Pershang Peighami arrived in England in a dinghy after a perilous journey from the Kurdish region of Iran.
From a town called Shno, the 25-year-old was a women’s rights activist and campaigner for a local political party when she decided to flee 18 months ago.
She thinks it was the most sensible decision she ever made.
“I had no choice. If I had stayed I would have been killed,” she said when we met her in a busy cafe in the northeast of England.
The country’s clerical leaders have spent the past five months trying to quell a nationwide rebellion, sparked by the death of a woman called Mahsa Amini.
The 22-year-old, who was Kurdish, died in suspicious circumstances at a police station in Tehran after his detention by the Iranian Religious Morality Police for wearing her hijab wrong.
According to human rights groups, at least 470 protesters have been killed in protests following Ms Amini’s death, and more than 18,000 have been arrested across the country.
And the authorities are using increasingly harsh techniques to quell the unrest. Four protesters have been executed in recent weeks on charges such as “moharebeh” or “waging war on God”.
Ms Peighami has felt the effects in the north of England as this uncivil conflict envelops her family in Iran.
“They were always smiling and laughing and joking,” she said, showing me pictures of her nephews. “They lived their lives with great spirit.”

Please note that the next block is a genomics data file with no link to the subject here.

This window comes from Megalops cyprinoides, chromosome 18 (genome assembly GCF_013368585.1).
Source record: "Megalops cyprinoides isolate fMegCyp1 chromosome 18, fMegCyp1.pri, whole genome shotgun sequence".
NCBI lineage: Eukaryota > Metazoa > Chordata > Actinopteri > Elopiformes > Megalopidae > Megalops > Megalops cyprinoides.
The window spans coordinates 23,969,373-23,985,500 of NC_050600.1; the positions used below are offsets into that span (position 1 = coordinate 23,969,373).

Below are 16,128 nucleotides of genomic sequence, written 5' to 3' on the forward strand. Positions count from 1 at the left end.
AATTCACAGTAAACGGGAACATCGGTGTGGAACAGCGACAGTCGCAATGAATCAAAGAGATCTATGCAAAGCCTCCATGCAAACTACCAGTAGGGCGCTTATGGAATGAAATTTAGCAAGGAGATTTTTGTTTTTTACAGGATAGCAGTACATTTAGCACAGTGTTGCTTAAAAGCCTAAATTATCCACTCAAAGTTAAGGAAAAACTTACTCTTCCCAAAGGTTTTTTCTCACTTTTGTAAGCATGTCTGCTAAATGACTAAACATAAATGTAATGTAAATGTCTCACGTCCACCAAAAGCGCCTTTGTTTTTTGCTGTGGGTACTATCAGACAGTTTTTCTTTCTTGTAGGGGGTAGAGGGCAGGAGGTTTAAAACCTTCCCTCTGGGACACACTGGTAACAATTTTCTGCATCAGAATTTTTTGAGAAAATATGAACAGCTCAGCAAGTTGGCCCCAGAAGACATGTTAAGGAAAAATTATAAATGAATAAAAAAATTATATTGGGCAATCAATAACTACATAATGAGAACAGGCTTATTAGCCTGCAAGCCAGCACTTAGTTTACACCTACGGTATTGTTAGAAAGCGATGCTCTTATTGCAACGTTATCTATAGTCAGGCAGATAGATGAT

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Farzad Tahazadeh, 23, and Farhad Tahazadeh, 24, have both been charged with “waging war against God”, and now face death by hanging.
The couple weren’t particularly political, she said, but they were deeply frustrated with the country’s economic situation. They took to the streets as large anti-government protests swept through Shno in late September.
A few days later, the regime came for them.
“Farzad was taken from his house at five o’clock in the morning. He was asleep when they took him away. They jumped on the roof and entered the house in front of his wife and child. His wife was pregnant.”
“And Farhad? I asked.
“When his brother was arrested, [Farhad] hidden. He escaped from Shno but he was arrested 20 or 25 days after Farzad.”
The family sent us a video of their mother, Shahla, when she learned that her sons had been charged with offenses carrying the death penalty.
She cried uncontrollably with Farzad’s son in her lap.
“Why can’t you hear me God? I’m burning inside.”
According to the Oslo-based group Iran Human Rights (IHR), at least 109 protesters have been sentenced to death – or face charges that could result in the death penalty. Family members have to deal with the uncertainty that now surrounds their loved ones.
“I think family members melt because they see how children are sitting in jail cells waiting to be executed. It’s the most terrible feeling.”
Ms Peighami admits she misses her family as she awaits a decision on her asylum claim in the UK. Joining her in a one-room studio is her two-month-old son called Ramko.
But she says she cannot go back to Iran.
“Did you make the right decision coming to the UK? I asked.
“I had no choice. If I had stayed, I would have been killed.”